Symbolic Interactionism : Homosexuality As A Society

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Symbolic Interactionism: Homosexuality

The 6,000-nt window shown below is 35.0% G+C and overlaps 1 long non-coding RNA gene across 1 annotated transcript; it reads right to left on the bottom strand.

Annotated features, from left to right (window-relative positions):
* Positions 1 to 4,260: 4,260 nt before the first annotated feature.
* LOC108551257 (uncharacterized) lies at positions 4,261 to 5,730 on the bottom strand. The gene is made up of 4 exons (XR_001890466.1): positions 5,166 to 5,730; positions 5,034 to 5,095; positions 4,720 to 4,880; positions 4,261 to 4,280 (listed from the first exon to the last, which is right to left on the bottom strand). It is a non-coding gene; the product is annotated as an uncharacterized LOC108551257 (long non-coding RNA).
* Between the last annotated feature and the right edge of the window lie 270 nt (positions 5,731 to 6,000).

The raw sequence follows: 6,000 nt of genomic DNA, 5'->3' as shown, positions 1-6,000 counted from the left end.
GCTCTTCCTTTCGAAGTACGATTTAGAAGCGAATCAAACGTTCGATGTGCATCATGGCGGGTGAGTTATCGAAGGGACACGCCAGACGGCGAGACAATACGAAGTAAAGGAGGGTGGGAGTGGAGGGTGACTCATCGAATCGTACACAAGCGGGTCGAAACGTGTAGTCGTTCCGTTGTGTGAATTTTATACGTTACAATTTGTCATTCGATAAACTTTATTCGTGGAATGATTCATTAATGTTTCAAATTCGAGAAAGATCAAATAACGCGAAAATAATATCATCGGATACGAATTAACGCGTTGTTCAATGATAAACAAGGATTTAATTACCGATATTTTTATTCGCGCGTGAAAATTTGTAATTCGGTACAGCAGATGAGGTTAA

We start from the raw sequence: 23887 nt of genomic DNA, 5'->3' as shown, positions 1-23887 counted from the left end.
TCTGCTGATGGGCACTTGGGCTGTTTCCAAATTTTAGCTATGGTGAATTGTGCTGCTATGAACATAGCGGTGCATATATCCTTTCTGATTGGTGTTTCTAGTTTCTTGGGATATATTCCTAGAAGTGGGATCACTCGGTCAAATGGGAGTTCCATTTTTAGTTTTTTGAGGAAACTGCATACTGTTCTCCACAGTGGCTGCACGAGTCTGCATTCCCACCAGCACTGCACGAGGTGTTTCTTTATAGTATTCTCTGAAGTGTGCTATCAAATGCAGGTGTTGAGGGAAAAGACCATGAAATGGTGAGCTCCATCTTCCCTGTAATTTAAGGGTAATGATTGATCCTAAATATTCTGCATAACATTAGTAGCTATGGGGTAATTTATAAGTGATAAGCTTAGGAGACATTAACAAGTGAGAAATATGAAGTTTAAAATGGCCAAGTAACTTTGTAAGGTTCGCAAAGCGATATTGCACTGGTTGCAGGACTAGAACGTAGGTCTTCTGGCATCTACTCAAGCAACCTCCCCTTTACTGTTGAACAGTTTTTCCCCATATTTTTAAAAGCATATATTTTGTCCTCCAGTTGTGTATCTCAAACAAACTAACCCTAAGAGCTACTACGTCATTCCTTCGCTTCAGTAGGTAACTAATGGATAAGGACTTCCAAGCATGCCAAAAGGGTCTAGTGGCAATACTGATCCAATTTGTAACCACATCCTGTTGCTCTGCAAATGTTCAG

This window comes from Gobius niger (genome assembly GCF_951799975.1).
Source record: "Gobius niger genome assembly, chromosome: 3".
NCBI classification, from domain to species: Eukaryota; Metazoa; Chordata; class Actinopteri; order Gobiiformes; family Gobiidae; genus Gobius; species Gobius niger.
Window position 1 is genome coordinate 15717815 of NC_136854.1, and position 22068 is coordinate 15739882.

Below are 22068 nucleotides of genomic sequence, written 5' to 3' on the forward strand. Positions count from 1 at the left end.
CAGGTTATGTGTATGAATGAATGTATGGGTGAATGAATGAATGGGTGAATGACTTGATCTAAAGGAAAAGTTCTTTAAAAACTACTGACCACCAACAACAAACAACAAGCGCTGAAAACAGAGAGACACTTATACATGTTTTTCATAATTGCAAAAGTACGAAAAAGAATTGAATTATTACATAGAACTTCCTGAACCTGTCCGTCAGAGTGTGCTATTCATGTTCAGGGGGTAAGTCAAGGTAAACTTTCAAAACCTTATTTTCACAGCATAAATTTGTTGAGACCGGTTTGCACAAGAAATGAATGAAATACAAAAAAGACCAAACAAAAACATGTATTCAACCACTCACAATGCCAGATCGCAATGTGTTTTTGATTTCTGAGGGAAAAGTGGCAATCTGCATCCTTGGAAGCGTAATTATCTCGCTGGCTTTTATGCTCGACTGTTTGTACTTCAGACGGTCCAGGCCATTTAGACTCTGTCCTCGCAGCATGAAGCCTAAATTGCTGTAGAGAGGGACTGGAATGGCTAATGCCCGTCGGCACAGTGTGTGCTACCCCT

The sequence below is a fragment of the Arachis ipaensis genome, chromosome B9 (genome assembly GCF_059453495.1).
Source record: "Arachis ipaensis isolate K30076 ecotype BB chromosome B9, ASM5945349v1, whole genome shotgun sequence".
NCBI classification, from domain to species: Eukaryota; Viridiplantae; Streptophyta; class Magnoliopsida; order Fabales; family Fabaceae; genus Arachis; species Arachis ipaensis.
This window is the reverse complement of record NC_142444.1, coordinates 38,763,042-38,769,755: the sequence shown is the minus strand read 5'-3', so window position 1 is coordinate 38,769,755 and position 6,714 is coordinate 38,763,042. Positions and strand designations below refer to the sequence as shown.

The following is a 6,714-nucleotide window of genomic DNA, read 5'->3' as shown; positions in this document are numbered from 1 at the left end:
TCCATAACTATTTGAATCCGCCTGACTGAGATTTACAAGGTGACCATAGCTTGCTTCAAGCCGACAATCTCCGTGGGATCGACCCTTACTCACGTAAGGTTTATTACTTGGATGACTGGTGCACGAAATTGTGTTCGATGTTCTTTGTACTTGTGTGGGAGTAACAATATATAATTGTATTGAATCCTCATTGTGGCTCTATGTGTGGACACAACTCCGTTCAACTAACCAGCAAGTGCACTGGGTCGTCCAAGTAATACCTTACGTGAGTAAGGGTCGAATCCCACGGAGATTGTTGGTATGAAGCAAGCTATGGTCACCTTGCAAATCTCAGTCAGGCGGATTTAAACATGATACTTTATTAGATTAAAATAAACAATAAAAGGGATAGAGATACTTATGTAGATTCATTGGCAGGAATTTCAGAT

As a society, we feed off of each other for what a proper response to something may be. As children, we first look to see our mother’s reaction after falling down; if she is calm, I should also be. We look to each other for what a definition of things should be, as well. In the 1950’s, it was generally obscene for a woman on television to show her belly button, whereas today we will show nude breasts on primetime programming. This follows the sociological theory of symbolic interactionism, where society and individual social interaction provides a subjective meaning to deviant behavior. Many social definitions change for the better, however some change for the worse. One such example was once viewed as normal, with no second thoughts given to it, but now is seen as an actual social problem affecting some groups aversely. This is the topic of homosexuality, a subject that has been on the receiving end of both accepting and discriminating cultures for thousands of years. In the past, the general attitude towards homosexual and bisexual individuals was common acceptance and normality. Homosexuality in native Africa was quite prevalent, even if it was often repressed by Roman Catholic explorers who came across these behaviors. Anthropologists Stephen Murray and Will Roscoe reported that “women in Lesotho engaged in socially sanctioned long term relationships with each other called motsoalle” In the early Americas, a frequent belief was
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